We introduced the new induction lamps by H.V. Innovation in early December. Soon after, we managed to acquire a sample to be tested.
As you can see, the ceiling light is very strange. It’s made with a T5 pipe and a Lumenarc reflector. The Lumenarc reminds us of the HQi, when it was the best reflector for its covering. In fact, the H.V. Innovation can be sold with or without the Lumenarc that you see in these pictures.
Technical characteristics of the H.V. Innovation Blue, 18,000°K and 80 watts
We don’t have many technical characteristics available; we know that this is the Blue lamp with color temperature about 18,000°K. The consumption is 80 watts.
It is currently not dimmable, but the producer assures us that the option will be available soon. It works only with a turn on-off button, easily connected to a timer. This lamp reaches and exceeds the limits of gas discharge neon technology. Where the T5 has a limited duration, around 2-3000 hours (realistically closer to 1800 hours) before having a noticeable decay, the H.V. Innovation, thanks to its peculiar induction system, can reach 30-50,000 hours.
If, as many people say, T5s are the best lamps for the growth of certain species of corals, having technology that preserves the light for 10-15 years is very interesting.
As you well know the T5 isn’t a point light; the light is produced by a photon discharge inside the bulb. But the H.V. Innovation doesn’t have the flickering effect that the T5 does. Considering this aspect, it behaves like an LED.
Technically speaking, the lamp can reach 45 degrees C (113F), but even at 15 cm of distance the temperature is naturally dissipated without additional fans. Another aspect not to be underestimated is that the lamps don’t need maintenance, they only have to be cleaned on the surface with a wet cloth.
The H.V. Innovation lamp that we see here has an original Lumenarc reflector. It’s the best option for a perfect covering of 80×80 cm.
H.V. Innovation 18,000°K 80 watt – our measurements
We were very curious about this particular ceiling light’s PAR values. Since we’re talking about a completely blue ceiling light, it will be difficult to put in the right light the values that we’re going to collect. But we know that soon we’ll have a white lamp to test.
We began measuring the PAR, expressed in PFFD (the photosynthetic photon flux density) in μmol m-2 s-1 through the best device on the market, the Quantum Meter MQ-510 di Apogee. This device is calibrated in order to work underwater, so if used in the air, the measured value has to be divided by 1.32.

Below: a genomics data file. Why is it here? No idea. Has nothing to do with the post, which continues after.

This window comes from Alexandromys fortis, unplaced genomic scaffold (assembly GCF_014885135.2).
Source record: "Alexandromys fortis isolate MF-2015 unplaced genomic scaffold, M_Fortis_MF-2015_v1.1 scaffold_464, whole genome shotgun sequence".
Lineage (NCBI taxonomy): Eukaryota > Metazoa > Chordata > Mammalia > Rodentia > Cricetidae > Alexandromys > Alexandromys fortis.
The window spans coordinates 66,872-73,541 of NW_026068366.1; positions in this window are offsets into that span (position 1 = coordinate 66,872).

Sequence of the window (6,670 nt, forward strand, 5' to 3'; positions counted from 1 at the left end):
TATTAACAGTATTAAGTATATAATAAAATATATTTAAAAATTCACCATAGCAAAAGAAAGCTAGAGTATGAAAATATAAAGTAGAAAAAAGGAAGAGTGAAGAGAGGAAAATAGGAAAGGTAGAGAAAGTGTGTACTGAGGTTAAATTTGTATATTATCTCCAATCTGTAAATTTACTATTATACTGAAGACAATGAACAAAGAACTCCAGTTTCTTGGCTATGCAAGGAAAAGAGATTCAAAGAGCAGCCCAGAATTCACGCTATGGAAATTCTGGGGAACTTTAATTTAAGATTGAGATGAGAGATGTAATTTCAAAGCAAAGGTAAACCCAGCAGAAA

We made just one measurement at the middle of the ceiling light. In uniformity with the measurements that we’ve done and that we’re going to do, we were 20 cm away from the ceiling light. We also measured the absorbed power.
As you can see from the reading of the device, we detected 593 par, and divided by 1.32, we obtained a result of 449 μmol m-2 s-1.
The total consumption of the ceiling light is 78.85 watts as you can see in the picture below.
The Cos(fi) reported an enviable value of 0.97.
Sum up of the values of the H.V. Innovation 18,000°K
In the following chart are the measured values. There is only one channel, so there’s only one line.
|Channel||Gradation||PAR||Consumption||PAR per watt|
We remind you that we analyzed only the color blue, and that with the Lumenarc reflector, the covering is optimal until 60×60 cm, and acceptable up to 80 cm.
For comparison, the Orphek Atlantik V4, has a blue spectrum that gave 686 PAR with 85 watts of consumption with a smaller covering.
On what aquariums would this light work?
This ceiling light is only good for particular aquariums with LPS corals, or for corals that love this tonality.
A comparison with other ceiling lights on the market
As we have already said the ceiling light by H.V. Innovation 18,000°K emits only blue light; for this reason it is pretty complicated to compare it to other full spectrum ceiling lights.
The H.V. Innovation lamp of 18,000°K and 80 watts costs 499 euro ($560 USD) for the light itself, and 699 euro ($786 USD) with the Lumenarc reflector.
9 hours of functioning, with an energy costs of 0.27 euro/kwh it will have an annual consumption of 70 euro.
The absorbed power is 79 watts, so a relationship price/watt would be 8.9 euro per watt. If you want a comparison with the other ceiling lights, please refer to the chart below. But remember that the covering is extremely different for these H.V. Innovation ceiling lights.
|Ceiling lights||Price||Consumption||Relationship euro per watt|
|Philips Coralcare||749 euro||190 watt||3,9 euro per watt|
|Maxspect Ethereal||500 euro||126 watt||4,0 euro per watt|
|Radion XR30w G2 PRO
||790 euro||170 watt||4,7 euro per watt|
|Radion XR30w G4 PRO||915 euro||190 watt||4,8 euro per watt|
|OceanLed Sunrise 600||870 euro||180 watt||4,8 euro per watt|
|Orphek Atlantik V4||1099 euro||226 watt||4,9 euro per watt|
|Radion XR30w G2||690 euro||140 watt||4,9 euro per watt|
|Radion XR30w G4||760 euro||150 watt||5,1 euro per watt|
||465 euro||87,5 watt||5,2 euro per watt|
|H.V. Innovation 150 watt||799 euro||150 watt||5,3 euro per watt|
|Zetlight UFO ZE-8000||500 euro||91,5 watt||5,5 euro per watt|
|H.V. Innovation 80 watt||699 euro||78,9 watt||8,9 euro per watt|
|CEAB Slide & Led||2.700 euro||275 watt||9,8 euro per watt|
|Sicce GNC 466||1.592 euro||120 watt||13,3 euro per watt|
The ceiling light proposed by H.V. Innovation is incredibly interesting, the covering is extremely wide and there are no adjustments available. The cost per watt is slightly high, even if is justified by the covering, but we can’t say much about the measured PAR due to the particular spectrum of the ceiling light. We’re waiting for a white version/white and blue version, maybe of 150 watt, for our future tests.
Question and comments, as always, are welcomed.
[Translated by Agnese Poggi]